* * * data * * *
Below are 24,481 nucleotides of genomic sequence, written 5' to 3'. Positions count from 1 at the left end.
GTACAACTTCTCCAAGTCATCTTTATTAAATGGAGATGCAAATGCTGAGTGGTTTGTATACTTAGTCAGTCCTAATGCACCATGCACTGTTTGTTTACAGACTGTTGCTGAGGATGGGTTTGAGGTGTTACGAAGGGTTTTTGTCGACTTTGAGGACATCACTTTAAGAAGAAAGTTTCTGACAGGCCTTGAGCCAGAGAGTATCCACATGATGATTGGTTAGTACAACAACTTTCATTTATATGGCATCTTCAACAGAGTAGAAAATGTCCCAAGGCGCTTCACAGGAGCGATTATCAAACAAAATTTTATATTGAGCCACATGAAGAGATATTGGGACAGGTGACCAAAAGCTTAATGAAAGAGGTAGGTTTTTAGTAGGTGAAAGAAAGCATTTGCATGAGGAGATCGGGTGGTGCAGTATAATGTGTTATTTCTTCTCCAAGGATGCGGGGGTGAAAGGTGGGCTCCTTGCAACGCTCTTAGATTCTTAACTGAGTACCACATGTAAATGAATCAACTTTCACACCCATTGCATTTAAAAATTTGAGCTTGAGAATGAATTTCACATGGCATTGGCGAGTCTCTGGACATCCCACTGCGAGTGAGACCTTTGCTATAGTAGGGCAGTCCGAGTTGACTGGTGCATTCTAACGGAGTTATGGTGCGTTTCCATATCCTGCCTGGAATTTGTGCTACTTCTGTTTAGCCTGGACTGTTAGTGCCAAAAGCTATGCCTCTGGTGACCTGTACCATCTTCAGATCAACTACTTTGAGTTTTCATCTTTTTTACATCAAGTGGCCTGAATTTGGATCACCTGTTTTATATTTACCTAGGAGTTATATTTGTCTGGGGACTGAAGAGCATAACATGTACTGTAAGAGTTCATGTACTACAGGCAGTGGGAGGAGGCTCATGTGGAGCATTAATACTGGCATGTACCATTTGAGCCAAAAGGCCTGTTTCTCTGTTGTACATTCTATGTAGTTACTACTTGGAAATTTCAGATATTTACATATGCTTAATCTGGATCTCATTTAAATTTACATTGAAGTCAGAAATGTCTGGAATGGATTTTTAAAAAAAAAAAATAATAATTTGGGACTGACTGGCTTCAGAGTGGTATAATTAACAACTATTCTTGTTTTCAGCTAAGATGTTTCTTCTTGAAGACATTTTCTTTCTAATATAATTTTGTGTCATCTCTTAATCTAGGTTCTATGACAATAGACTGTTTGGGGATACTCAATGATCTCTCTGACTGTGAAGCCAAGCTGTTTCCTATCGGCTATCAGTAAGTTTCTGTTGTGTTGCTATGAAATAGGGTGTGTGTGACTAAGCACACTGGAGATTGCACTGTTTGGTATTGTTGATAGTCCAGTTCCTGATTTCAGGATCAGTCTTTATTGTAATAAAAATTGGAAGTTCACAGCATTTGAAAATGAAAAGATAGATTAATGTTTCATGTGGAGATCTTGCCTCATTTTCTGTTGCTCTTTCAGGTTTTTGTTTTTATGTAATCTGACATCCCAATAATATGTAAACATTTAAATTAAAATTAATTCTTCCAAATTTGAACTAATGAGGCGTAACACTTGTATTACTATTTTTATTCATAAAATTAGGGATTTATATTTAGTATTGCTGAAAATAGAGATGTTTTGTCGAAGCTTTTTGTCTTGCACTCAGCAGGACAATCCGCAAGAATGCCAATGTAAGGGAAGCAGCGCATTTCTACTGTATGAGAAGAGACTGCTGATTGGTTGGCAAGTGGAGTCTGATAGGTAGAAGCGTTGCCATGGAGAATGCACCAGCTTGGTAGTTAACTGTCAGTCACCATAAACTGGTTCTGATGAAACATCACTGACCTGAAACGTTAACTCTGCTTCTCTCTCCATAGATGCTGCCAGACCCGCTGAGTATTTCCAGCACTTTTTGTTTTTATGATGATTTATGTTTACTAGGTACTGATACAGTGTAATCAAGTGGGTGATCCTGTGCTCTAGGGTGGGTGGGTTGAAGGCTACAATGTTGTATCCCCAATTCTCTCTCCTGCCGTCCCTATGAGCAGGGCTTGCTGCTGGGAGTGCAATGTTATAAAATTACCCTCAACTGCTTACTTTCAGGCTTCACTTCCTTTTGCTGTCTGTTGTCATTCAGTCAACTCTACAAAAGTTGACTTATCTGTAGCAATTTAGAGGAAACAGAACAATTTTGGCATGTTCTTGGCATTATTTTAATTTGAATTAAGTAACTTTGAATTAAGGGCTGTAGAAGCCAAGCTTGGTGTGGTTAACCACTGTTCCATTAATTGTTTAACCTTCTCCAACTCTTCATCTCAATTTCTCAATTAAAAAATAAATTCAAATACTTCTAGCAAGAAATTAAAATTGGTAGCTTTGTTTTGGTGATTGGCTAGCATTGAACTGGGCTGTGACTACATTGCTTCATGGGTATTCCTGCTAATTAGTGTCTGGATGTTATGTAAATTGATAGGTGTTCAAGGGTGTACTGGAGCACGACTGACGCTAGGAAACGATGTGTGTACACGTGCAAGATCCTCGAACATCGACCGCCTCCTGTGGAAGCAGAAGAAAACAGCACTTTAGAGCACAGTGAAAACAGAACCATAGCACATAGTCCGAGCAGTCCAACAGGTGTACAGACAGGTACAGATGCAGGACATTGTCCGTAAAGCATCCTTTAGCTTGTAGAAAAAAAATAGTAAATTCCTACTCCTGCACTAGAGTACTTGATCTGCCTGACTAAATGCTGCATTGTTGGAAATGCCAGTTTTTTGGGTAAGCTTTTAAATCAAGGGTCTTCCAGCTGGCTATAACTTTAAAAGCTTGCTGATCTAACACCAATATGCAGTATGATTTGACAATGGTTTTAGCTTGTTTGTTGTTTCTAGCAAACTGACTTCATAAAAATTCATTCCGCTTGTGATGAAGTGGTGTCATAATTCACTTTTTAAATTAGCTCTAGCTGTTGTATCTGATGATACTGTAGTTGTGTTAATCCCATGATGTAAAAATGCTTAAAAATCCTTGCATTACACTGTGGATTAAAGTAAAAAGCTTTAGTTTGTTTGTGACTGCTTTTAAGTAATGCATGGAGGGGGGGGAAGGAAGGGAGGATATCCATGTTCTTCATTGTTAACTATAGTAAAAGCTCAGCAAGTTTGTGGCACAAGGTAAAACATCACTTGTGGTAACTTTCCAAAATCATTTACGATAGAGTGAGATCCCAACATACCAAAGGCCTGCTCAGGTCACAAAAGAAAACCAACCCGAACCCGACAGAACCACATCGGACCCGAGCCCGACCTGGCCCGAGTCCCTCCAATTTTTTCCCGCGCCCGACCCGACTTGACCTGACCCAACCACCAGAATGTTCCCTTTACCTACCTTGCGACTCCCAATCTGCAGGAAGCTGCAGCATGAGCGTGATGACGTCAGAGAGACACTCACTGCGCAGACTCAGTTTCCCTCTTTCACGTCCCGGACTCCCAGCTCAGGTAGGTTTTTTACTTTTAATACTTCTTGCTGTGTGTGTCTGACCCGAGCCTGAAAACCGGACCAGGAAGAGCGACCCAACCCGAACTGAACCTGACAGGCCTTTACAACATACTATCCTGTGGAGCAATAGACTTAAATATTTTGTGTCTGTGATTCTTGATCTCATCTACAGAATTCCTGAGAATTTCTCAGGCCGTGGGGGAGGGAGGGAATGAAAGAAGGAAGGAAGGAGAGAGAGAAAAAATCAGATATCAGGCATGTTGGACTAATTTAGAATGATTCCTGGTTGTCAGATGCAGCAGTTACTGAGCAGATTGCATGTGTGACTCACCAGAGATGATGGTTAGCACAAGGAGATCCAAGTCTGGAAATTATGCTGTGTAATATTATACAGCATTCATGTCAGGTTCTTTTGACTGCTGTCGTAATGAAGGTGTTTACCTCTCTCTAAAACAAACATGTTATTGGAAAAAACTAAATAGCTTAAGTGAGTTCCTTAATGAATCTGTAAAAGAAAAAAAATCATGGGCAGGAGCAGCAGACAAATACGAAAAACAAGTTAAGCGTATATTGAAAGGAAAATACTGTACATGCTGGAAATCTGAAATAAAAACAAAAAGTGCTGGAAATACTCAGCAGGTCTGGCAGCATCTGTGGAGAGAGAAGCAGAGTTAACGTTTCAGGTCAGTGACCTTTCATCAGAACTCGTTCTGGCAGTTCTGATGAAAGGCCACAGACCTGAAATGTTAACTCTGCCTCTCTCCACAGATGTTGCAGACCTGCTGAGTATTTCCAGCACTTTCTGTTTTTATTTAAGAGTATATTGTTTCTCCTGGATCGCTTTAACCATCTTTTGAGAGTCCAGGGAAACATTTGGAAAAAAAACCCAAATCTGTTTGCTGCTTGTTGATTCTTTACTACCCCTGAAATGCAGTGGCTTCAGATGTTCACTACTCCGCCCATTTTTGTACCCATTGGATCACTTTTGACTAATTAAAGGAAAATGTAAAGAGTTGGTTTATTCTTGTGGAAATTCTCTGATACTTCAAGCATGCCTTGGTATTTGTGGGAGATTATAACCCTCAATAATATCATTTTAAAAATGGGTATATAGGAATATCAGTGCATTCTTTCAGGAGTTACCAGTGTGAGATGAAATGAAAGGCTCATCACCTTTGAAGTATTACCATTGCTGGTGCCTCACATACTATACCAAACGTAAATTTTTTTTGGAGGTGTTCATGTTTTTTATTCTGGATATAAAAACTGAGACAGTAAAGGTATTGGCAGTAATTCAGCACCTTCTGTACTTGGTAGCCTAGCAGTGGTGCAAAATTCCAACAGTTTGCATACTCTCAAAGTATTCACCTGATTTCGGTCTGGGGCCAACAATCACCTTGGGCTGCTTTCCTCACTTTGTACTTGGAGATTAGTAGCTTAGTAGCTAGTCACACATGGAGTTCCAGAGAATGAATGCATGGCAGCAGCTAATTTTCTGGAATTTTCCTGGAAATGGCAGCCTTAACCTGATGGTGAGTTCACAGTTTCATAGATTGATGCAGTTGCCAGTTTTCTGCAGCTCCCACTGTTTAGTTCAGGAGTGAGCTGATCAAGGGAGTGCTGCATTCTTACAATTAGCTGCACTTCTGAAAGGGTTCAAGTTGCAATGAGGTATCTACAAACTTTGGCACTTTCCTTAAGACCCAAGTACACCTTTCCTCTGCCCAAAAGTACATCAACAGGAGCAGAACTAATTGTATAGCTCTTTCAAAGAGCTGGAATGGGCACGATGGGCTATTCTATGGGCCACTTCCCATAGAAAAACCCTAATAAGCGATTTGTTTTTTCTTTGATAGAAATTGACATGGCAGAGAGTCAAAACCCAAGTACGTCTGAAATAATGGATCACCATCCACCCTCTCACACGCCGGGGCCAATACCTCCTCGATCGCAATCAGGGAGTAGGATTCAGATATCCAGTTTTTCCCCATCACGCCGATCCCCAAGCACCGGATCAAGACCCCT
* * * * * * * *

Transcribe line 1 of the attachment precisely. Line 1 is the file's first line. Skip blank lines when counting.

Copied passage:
Below are 24,481 nucleotides of genomic sequence, written 5' to 3'. Positions count from 1 at the left end.